Thursday, March 28, 2013

Not feeling well?...  

Move to Argentina. Seriously.

To show how astoundingly high our medical prices are compared to other first-world countries, WaPo put together a string of graphs. (Hint: The US average is the middle number)

[Many more here]

The US is shown as a range because unlike other countries, the prices paid here can vary wildly.

It's hard not to notice which two countries bookend the field. And to spot a singular problem with our system. While you can argue our health care is more advanced, why does that make the same prescription price so much higher here? The pills are identical.

There are two strategies emerging for dealing with this problem, and they don't overlap much. First, is the idea more free market action at the consumer level will empower them to bargain with medical providers. The second is using a matching large force - Medicare to face up to providers.
There is a sense in which the fundamental health-cost theories of Republicans and Democrats have become perfectly contradictory. Republicans believe Medicare is the singular problem contributing to the relentless growth in health-care costs, and the only way to truly fix our health-care system is to turn Medicare into a voucher system, breaking it up among private and public options and letting competition work its will.
Democrats look at the lower prices paid in single-payer countries as well as the lower prices paid by Medicare in this country and come away with a very different conclusion: We could be paying much less and getting much more, but the insurance industry, at the moment, doesn’t have enough power via-a-vis hospitals and other providers.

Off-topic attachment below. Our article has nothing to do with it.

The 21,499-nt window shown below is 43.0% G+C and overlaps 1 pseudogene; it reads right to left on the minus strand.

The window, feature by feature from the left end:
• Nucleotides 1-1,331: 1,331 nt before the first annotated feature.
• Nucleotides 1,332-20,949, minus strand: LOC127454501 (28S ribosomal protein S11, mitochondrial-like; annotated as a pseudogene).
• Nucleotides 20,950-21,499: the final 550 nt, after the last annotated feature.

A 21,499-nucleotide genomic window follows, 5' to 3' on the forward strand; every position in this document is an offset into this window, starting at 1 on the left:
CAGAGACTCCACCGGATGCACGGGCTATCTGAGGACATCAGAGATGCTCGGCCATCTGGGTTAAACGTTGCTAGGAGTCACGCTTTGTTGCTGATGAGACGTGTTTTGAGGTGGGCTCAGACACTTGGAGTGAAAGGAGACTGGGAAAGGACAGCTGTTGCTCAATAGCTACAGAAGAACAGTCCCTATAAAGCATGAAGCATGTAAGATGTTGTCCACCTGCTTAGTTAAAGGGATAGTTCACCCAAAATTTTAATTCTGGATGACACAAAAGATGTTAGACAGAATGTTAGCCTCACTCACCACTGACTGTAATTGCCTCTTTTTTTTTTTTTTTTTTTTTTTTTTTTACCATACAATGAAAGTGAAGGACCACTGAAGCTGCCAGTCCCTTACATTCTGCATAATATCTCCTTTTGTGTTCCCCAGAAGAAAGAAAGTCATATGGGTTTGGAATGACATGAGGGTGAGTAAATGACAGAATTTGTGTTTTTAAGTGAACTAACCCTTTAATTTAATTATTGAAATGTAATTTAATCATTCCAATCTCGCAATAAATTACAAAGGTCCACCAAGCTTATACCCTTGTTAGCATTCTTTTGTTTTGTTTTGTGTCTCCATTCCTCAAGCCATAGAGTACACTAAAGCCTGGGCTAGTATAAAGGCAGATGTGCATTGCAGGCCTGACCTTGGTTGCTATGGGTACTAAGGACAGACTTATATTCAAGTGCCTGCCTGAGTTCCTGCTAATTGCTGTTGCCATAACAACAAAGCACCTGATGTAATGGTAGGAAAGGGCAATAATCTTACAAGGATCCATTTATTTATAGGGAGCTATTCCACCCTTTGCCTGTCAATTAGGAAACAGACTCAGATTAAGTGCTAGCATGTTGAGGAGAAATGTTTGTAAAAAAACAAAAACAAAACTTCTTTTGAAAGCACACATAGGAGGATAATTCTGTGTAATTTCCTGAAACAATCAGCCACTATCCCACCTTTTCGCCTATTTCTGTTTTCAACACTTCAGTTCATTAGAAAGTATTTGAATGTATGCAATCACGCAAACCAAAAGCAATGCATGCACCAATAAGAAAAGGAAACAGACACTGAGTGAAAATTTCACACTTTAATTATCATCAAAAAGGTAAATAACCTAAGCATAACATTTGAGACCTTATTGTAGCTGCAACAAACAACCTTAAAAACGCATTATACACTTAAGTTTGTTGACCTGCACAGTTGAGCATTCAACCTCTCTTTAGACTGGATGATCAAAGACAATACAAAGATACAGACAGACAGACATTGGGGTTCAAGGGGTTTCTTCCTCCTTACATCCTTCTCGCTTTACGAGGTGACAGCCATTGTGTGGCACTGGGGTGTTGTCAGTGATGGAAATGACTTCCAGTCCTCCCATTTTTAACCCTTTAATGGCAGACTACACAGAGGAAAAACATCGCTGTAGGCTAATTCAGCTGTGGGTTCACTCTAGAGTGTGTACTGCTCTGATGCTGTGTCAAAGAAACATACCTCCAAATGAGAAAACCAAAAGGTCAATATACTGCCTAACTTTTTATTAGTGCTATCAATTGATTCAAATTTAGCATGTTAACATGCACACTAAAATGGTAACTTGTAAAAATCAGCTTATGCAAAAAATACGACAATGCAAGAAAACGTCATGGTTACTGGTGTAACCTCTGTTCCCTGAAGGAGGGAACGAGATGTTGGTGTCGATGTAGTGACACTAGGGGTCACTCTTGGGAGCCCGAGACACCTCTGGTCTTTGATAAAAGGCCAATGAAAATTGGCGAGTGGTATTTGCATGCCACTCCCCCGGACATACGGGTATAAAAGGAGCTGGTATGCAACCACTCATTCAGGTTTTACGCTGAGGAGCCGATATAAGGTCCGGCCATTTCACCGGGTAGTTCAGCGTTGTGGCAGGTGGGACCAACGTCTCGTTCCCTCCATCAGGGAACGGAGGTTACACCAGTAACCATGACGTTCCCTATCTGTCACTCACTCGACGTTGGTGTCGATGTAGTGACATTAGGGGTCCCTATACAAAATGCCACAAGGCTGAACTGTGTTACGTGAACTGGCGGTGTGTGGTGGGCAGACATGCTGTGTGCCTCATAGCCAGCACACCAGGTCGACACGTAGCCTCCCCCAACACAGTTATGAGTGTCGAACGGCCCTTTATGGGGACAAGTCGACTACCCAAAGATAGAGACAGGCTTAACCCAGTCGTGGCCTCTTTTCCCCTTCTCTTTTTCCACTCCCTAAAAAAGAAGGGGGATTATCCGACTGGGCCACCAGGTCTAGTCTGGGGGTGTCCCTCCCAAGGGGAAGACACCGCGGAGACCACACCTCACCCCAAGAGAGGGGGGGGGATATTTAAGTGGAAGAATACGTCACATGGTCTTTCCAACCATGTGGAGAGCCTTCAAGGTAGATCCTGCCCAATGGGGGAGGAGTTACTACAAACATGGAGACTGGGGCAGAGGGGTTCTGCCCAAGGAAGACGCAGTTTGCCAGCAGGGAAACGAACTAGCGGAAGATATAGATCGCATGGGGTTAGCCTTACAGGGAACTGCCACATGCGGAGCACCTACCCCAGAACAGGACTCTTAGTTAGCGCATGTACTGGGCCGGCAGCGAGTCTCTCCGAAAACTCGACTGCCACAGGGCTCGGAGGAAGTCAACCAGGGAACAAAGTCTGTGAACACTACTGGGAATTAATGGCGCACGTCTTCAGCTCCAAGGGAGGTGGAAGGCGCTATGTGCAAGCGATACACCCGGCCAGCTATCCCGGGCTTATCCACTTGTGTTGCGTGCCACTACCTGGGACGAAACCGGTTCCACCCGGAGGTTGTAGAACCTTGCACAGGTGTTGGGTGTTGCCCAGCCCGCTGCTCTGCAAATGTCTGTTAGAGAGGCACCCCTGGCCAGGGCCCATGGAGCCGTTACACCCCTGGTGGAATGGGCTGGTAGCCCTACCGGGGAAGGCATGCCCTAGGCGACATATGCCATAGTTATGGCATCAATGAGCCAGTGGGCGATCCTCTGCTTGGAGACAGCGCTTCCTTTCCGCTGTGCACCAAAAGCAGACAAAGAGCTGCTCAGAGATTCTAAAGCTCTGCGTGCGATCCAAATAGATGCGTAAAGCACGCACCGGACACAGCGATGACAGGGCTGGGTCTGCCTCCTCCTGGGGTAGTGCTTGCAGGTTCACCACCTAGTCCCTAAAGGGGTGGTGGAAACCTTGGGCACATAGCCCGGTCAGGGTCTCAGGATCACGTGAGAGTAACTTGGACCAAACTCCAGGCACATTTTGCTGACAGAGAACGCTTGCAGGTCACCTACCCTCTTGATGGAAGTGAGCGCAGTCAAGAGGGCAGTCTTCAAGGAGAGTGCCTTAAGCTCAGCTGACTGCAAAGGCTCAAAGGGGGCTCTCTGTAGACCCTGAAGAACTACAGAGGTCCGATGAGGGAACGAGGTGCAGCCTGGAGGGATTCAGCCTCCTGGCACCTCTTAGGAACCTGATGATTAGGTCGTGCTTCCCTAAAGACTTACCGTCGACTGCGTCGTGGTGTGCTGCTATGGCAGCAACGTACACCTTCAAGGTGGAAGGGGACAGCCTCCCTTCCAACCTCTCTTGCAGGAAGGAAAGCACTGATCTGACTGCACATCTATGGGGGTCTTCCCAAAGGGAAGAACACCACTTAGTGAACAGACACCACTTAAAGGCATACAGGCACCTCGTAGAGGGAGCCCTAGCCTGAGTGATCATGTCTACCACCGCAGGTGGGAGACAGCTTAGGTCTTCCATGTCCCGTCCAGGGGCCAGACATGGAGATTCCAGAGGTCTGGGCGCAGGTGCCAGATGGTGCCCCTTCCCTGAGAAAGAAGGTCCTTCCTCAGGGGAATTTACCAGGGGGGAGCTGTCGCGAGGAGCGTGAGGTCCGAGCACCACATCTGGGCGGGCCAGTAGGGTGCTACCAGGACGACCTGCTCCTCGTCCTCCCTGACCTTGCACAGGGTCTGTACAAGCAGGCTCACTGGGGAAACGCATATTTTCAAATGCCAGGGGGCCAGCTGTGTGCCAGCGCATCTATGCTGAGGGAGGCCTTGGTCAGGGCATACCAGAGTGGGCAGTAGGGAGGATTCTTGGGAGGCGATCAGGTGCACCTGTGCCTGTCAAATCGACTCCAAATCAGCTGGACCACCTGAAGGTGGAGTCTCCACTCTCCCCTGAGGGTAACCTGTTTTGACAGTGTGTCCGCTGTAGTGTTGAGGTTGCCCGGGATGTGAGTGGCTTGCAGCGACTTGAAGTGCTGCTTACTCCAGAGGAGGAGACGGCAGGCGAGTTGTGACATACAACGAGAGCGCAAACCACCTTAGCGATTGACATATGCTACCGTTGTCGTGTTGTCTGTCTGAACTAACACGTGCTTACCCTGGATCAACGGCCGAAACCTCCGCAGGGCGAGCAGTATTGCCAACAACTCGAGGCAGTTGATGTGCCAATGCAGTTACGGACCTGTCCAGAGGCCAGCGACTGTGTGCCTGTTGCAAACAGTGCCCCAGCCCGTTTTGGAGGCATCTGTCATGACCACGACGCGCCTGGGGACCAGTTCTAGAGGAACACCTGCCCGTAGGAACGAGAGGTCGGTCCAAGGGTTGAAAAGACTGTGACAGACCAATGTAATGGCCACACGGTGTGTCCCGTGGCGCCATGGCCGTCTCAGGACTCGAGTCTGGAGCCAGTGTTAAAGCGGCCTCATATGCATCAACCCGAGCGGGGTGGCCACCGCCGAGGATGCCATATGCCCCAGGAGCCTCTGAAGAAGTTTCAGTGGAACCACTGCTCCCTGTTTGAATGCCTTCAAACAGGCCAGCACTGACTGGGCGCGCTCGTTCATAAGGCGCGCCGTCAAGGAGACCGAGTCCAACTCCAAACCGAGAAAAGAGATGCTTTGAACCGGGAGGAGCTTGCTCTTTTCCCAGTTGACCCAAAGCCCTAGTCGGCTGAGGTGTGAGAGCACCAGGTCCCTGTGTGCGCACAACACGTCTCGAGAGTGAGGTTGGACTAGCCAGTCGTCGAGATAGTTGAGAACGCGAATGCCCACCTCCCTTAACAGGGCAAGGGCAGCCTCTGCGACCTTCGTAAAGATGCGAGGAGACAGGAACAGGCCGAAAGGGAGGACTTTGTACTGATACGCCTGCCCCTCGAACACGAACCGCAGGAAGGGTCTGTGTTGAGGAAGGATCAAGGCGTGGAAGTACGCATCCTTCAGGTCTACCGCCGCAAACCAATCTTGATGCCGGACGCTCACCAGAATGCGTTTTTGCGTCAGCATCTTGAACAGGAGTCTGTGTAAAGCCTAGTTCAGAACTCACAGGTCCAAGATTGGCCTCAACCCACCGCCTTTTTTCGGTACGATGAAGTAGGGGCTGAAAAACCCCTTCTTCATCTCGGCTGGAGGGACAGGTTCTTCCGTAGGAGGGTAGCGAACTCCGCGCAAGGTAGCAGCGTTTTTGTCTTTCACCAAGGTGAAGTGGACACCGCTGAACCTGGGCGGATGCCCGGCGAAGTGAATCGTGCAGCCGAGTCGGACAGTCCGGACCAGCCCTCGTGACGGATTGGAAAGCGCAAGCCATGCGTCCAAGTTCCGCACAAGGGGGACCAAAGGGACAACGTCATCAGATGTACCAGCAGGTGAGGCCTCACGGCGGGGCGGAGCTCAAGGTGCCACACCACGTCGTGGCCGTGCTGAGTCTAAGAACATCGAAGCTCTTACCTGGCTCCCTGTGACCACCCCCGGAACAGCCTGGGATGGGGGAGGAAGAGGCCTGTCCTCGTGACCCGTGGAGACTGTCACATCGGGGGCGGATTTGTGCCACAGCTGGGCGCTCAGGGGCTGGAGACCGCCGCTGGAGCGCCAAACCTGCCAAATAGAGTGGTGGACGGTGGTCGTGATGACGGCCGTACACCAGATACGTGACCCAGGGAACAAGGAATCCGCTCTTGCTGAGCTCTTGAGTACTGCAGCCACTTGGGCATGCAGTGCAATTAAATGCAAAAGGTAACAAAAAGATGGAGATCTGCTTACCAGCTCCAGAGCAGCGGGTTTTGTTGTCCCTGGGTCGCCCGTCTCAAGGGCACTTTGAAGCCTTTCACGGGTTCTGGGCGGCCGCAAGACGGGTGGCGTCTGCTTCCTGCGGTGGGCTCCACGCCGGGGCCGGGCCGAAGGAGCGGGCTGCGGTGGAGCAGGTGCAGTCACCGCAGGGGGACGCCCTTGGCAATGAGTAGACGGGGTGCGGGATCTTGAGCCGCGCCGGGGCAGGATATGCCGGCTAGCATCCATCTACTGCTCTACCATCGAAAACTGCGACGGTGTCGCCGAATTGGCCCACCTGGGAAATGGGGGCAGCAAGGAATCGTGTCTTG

Medicare, as the nation’s largest payer, is thus the most promising solution to health-care costs, and Medicare should be using its bargaining power to lead the private market — in particular, by persuading hospitals and other providers to make overdue, but difficult, reforms to how they deliver care.
One ongoing example is electronic health records, which were long resisted by providers, but are coming into wide use now not just because the federal government helped providers pay for them, but because Medicare is going to start docking the pay of providers who don’t use them.
Therefore, for Democrats, breaking Medicare up into a mass of competing insurers removes one of the most powerful levers available for controlling health costs. “Medicare has enormous financial leverage to drive changes in medical practice,” Sebelius said. It’s not just that they think premium support won’t work. It’s that they think it would be actively harmful to the cause of cost control, and to do it right now, when medical costs are falling and the Affordable Care Act and all its Medicare-connected cost controls is just going into full effect, would be perverse. [More]
There is some evidence Medicare-like programs can reduce costs by lowering payments. One reason other countries have lower costs are the single payer power of their health systems.